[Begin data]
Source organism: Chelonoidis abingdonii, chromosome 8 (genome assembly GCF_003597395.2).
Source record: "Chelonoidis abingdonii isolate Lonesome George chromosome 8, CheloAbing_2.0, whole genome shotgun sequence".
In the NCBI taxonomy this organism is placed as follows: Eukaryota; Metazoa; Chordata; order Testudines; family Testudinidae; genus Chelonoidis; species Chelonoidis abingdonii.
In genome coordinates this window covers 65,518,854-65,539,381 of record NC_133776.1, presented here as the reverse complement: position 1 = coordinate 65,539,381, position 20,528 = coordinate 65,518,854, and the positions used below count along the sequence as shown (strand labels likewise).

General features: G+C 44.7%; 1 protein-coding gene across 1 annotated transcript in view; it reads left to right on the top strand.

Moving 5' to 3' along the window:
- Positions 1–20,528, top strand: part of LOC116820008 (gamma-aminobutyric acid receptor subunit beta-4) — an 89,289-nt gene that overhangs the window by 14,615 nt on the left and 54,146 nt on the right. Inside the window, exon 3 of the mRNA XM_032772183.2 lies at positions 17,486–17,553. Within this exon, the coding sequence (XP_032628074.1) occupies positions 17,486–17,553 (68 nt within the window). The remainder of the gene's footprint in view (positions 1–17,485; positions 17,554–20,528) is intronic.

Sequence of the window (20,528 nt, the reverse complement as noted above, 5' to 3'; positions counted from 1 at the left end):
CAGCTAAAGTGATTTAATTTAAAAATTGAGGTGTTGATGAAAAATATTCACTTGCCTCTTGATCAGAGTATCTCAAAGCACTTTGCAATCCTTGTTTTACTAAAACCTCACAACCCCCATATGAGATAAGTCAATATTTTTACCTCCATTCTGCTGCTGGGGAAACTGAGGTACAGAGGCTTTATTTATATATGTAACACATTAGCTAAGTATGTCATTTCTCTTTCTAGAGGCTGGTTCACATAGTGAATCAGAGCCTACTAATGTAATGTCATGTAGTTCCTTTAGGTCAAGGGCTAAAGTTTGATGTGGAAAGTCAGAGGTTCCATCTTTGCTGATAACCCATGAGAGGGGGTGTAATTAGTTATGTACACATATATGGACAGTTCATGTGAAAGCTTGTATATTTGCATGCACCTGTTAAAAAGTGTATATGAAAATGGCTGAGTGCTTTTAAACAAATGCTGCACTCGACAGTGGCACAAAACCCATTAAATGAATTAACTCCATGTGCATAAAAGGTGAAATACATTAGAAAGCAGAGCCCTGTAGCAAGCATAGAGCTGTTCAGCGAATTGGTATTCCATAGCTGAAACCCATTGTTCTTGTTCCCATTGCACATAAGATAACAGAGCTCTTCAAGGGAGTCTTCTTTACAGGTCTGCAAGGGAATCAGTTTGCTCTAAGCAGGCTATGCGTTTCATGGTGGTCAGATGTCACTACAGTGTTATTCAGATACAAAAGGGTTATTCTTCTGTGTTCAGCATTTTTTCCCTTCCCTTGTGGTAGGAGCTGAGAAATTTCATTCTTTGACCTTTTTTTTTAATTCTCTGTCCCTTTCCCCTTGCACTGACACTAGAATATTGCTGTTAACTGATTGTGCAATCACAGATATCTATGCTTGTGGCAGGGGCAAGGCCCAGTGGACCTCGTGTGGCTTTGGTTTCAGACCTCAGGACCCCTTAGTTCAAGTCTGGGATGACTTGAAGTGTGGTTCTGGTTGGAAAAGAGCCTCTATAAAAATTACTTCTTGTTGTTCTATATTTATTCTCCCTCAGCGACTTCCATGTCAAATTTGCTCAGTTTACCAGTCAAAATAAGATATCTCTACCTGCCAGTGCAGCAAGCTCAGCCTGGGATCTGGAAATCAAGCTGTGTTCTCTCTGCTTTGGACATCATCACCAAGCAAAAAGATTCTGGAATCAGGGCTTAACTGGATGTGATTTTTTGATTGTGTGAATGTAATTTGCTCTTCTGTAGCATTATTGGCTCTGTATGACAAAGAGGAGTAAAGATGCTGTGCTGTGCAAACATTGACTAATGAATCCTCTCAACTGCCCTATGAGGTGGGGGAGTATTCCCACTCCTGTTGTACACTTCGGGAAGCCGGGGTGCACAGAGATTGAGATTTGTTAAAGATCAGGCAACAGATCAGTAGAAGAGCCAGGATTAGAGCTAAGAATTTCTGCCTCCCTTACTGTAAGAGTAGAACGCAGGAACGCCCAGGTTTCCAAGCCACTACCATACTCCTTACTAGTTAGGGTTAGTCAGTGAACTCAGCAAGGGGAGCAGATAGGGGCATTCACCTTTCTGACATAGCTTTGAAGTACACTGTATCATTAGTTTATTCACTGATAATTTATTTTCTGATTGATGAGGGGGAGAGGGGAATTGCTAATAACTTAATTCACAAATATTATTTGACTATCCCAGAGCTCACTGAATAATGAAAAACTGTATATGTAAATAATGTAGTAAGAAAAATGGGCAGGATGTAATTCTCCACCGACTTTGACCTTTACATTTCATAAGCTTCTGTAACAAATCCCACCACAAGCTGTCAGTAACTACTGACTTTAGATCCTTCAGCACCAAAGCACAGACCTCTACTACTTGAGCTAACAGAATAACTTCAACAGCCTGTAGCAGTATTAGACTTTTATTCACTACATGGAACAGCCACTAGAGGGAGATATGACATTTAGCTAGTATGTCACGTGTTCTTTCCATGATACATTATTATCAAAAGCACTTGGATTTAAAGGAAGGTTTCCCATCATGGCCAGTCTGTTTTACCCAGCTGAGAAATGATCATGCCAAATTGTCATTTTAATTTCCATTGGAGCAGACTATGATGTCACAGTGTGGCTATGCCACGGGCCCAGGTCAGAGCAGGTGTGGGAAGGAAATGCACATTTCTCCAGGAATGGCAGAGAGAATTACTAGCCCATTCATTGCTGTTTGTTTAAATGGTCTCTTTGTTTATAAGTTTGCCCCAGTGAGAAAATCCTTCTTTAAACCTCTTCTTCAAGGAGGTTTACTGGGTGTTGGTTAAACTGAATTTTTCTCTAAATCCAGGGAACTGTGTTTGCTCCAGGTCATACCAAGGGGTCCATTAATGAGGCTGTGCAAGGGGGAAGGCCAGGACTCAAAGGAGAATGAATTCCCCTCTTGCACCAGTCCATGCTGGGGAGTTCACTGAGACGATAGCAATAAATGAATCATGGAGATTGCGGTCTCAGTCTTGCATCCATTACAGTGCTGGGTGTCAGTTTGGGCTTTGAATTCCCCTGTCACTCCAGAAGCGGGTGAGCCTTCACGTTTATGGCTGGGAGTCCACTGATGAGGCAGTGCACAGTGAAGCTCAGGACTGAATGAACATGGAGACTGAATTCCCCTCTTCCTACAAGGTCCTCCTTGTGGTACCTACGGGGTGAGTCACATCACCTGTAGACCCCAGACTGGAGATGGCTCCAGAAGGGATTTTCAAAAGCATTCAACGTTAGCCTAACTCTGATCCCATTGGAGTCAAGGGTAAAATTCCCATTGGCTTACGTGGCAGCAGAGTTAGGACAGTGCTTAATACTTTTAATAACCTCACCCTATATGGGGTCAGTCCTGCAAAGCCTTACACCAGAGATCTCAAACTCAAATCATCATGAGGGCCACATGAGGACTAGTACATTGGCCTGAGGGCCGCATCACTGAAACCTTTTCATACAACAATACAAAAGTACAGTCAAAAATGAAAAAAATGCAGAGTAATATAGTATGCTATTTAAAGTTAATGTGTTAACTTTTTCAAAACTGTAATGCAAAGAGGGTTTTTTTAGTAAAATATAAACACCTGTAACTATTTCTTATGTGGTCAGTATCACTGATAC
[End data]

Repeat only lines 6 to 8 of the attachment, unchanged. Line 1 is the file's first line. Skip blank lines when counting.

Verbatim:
Moving 5' to 3' along the window:
- Positions 1–20,528, top strand: part of LOC116820008 (gamma-aminobutyric acid receptor subunit beta-4) — an 89,289-nt gene that overhangs the window by 14,615 nt on the left and 54,146 nt on the right. Inside the window, exon 3 of the mRNA XM_032772183.2 lies at positions 17,486–17,553. Within this exon, the coding sequence (XP_032628074.1) occupies positions 17,486–17,553 (68 nt within the window). The remainder of the gene's footprint in view (positions 1–17,485; positions 17,554–20,528) is intronic.

Sequence of the window (20,528 nt, the reverse complement as noted above, 5' to 3'; positions counted from 1 at the left end):